Film Review | Sunday, 14 March 2010

Bookmark and Share

The clock is ticking, for bad blood

Following the Oscar ceremony last week, I propose that we now take some time to salute the underdogs. Our cinemas are now nicely stocked with polished gems (both genuine and fake) of every genre… but this week’s film has already been booted out of the multiplexes. Which makes its post-Oscar plight all the more poignant. Michael and Peter Spierig’s ‘Daybreakers’ is a creaky construction, but it’s fuelled by earnest energy. Its gleeful mix of genres (supernatural-cum-sci-fi vampire thriller) is shot through sleek-bleak visuals, and punctuated by moments of dodgy CGI work and worse acting. But it’s premise is ballsy, and it delivers what you expect from a vampire gorefest with genuine joy.
What’s not to love?
The year is 2017, and a vampire plague (which is never fully explained… though a newspaper fluttering around at the beginning suggests that a sole bat may have been responsible) has transformed most of the planet’s population into thirsty bloodsuckers. Strangely, however, humanity seems to have culturally adapted to this change. But as the population of mortals fast begins to dwindle, a vampiric corporation sets out to capture and farm every remaining human while simultaneously researching a consumable blood substitute, headed by undead hematologist Edward Dalton (Ethan Hawke). His work is interrupted after stumbling onto a pocket of human survivors led by Elvis (Willem Dafoe), a former vampire, whose past reveals a cure that could reverse the tide and save the human race. With time running out, Dalton’s only hope lies in outsmarting the security forces of his boss (Sam Neill), whose goal isn’t just to find a substitute, but to repopulate humanity in order to sell its blood to the highest bidder.
There has been a proliferation of vampires in media of late… unless you yourself have been locked away in a coffin somewhere amongst the mountains of Eastern Europe, you must have realised this. But while ‘Daybreakers’ concerns itself with the undead, it is as far away from ‘Twilight’ and its ilk as you can get. In fact, it is hardly reminiscent of any popular vampire narratives, as its conceit is more conducive to the kind of thing found amongst zombie features and other post-apocalyptic genres. And it is the Spierigs’ back to basics, no-nonsense approach that saves the film in the end. While there are certainly ‘messages’ thrown in there (the ‘subtext’ of sustainability is so blantant it is practically text) the chase element keeps things rolling and fun. Hawke and Defoe work surprisingly well when offset against each other: the former with his trademark broody delivery (often insufferable, but justified here) and the latter with his usual wired self. The only real dramatic stumbling block is Claudia Karvan, who plays Audrey, the alpha female ‘Ripley’ of the crew: she certainly looks the part, with her angular, bony frame, but acts so stiffly that it stunts any sexual tension we’re meant to feel she may or may not have with Edward.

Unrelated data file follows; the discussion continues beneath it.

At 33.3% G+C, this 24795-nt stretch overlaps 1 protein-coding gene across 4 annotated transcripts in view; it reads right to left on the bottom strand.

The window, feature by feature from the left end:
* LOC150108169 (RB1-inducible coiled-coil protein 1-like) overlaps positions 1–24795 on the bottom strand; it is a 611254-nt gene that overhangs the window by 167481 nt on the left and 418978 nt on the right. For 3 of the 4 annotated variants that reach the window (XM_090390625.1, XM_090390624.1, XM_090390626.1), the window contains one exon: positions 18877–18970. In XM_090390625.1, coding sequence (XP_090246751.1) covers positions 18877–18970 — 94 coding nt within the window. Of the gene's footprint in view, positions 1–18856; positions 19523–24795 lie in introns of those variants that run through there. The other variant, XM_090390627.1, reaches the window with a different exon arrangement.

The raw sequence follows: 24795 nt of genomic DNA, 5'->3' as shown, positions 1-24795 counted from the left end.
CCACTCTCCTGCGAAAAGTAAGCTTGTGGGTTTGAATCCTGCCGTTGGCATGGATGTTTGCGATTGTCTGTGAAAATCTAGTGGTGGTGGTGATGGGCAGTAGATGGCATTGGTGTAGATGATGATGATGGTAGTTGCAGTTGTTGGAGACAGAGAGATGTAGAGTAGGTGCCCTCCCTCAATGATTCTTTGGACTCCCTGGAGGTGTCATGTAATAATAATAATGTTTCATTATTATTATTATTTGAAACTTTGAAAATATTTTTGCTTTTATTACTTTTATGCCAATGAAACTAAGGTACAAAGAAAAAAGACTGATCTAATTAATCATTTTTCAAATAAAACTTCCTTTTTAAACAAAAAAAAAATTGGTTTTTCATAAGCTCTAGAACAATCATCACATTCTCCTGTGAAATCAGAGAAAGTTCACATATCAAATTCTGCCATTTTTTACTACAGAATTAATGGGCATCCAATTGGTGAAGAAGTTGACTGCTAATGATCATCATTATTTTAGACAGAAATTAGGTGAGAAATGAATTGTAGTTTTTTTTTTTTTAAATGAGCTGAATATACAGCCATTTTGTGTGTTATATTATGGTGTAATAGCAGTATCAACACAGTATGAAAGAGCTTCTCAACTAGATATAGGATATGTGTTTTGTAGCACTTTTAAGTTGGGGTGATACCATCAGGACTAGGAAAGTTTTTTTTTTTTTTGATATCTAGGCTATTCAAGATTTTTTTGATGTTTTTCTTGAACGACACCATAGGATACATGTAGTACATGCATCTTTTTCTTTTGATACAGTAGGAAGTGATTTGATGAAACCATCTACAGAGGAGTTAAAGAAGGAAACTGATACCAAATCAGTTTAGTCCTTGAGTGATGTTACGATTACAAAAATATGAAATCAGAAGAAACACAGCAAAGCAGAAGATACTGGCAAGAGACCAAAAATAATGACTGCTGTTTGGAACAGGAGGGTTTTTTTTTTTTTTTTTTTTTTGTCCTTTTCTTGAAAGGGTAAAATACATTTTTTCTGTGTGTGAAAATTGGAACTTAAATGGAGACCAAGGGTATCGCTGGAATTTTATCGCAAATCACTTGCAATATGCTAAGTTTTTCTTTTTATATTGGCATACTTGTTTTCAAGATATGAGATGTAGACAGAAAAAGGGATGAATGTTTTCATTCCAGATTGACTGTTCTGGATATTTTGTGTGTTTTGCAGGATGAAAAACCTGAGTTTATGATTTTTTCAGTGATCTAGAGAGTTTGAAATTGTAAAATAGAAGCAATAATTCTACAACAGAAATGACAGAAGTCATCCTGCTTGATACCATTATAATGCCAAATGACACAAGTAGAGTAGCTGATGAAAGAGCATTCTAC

Because the Spierigs are relatively new filmmakers, this feels like a film largely made up of fun touches, only barely stitched together into a confident whole. The depiction of ‘everyday’ vampire activity is haunting: a sense of danger is evident even in the most rudimentary of scenes – waiting for the subway, commuters are confronted with an image of Uncle Sam who, instead of calling upon the populace to fight on their country’s side, invites everyone to harvest human blood.

Any comments?
If you wish your comments to be published in our Letters pages please click button below.
Please write a contact number and a postal address where you may be contacted.



Download MaltaToday Sunday issue front page in pdf file format


Copyright © MediaToday Co. Ltd, Vjal ir-Rihan, San Gwann SGN 9016, Malta, Europe
Managing editor Saviour Balzan | Tel. ++356 21382741 | Fax: ++356 21385075 | Email